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How Long Does It Take to Build Your Credit Score?

If you have a high credit score, you may enjoy better financial opportunities. How long this might take depends on your starting point. Whether you’re recovering from bankruptcy or already enjoy good financial health, there are some good ways to help build credit faster.

 

Below, we’ll explain the factors that build your credit score so you can create a strategy that may help you increase your credit score in the next few years.

November 19, 2020 in Learn

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What is credit history, and how long does it take to build your credit score?

Your credit history is like a financial report card. Your credit activity is reported regularly to Canada’s two credit bureaus, Equifax and TransUnion, and becomes part of your credit report.

 

When you apply for credit, lenders look at your credit report to evaluate your creditworthiness and make a decision. They can see how much money you’ve borrowed, what types of debt you have, and how you’re paying it off. They can also see if you pay bills on time and whether you can manage debt responsibly.

 

Credit reports mostly focus on your past few years of credit behavior, where missed or late payments will roll-off with time. Given that, if you want to make significant strides in building or improving your credit score, you will need at least a few years of positive payment history, where there are no missing or late payments.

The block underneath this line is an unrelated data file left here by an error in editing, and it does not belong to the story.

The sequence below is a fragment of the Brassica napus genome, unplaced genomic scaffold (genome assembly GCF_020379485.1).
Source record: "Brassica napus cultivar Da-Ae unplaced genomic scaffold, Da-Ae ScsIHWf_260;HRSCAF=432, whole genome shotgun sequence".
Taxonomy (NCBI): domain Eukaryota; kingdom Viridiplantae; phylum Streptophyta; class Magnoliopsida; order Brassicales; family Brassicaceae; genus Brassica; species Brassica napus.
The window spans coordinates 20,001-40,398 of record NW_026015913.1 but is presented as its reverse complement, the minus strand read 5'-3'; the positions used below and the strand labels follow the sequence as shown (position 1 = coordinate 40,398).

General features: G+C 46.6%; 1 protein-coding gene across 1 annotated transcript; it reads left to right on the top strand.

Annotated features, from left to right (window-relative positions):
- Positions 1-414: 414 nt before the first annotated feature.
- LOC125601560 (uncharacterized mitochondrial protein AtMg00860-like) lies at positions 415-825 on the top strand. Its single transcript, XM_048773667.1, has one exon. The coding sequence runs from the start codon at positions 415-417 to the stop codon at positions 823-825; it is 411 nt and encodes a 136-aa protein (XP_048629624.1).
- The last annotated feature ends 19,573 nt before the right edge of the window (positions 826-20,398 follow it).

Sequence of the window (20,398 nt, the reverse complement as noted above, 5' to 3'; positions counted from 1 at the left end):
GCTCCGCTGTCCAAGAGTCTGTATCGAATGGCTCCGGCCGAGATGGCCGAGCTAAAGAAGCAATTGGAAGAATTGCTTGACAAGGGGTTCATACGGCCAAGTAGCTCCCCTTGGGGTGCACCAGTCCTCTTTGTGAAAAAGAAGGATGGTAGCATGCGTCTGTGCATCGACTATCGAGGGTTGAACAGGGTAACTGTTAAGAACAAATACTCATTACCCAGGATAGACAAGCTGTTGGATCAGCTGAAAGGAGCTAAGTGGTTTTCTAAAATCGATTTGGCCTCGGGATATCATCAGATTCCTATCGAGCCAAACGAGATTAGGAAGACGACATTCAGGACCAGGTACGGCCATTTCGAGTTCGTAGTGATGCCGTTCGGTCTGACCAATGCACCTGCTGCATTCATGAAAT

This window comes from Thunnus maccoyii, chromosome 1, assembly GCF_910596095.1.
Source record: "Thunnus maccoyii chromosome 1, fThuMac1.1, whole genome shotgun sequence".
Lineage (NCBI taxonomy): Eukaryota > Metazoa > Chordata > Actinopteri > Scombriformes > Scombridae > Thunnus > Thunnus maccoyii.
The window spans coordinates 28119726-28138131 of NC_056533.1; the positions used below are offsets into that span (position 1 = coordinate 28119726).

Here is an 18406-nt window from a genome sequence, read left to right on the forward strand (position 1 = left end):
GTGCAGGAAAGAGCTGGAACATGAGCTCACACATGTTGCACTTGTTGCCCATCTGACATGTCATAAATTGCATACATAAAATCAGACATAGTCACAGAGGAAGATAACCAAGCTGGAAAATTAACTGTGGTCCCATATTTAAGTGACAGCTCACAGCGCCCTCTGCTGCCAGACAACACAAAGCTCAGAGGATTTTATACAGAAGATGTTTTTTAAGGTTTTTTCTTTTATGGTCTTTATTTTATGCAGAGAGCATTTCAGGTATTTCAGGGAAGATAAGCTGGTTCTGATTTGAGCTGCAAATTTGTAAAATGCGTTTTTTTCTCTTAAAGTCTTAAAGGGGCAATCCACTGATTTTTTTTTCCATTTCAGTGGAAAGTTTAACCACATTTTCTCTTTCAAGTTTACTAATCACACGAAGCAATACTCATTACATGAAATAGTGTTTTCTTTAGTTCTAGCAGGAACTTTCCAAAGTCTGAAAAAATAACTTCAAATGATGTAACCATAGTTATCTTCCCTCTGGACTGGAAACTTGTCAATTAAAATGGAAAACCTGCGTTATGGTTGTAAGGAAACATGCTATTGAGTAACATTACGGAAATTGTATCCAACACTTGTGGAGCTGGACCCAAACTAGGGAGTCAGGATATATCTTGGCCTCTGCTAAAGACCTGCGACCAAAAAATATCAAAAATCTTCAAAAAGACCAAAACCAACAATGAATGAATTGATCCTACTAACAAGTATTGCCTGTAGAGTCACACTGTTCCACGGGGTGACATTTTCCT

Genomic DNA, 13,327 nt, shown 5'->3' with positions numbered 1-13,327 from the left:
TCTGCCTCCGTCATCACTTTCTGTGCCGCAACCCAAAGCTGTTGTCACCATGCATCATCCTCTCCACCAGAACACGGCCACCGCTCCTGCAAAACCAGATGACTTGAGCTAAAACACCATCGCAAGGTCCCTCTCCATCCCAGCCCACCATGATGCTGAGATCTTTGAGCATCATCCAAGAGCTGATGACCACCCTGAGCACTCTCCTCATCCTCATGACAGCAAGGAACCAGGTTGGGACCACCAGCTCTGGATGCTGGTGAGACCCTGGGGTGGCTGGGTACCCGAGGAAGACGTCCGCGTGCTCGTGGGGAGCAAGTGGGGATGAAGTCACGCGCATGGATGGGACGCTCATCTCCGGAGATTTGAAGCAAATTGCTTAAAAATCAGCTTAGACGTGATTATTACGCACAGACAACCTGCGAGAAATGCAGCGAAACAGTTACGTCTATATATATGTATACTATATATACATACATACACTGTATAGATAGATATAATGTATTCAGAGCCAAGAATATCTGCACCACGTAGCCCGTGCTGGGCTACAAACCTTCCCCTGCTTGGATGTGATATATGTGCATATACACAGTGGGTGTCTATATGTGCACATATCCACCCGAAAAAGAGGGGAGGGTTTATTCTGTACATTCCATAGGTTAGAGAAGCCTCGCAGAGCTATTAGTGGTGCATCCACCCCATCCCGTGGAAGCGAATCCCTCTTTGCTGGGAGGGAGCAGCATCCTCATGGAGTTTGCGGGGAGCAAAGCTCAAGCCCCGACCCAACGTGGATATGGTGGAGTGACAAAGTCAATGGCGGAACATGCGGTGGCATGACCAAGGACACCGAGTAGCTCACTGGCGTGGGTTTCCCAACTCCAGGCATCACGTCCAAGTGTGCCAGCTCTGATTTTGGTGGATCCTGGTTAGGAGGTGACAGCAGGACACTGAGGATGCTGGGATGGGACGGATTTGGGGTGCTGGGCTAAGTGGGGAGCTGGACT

How to build your credit score if you are starting from scratch

If you are just starting to build your credit history, you could team up with someone with a good credit score who is willing to cosign a loan with you.

How to build your credit score if you have a poor credit score

If you have a poor credit score, it’s important to understand how you got there. Get a copy of your credit report and analyze your spending patterns. You can then determine where to focus on to help build credit faster.

If you find you’re spending more than you earn, you could cut your expenses, boost your income, or re-examine your budget. If you keep missing paying bills, you could try automating your bill payments. Too many hard credit inquiries on your report? Wait a period of time before applying for new credit.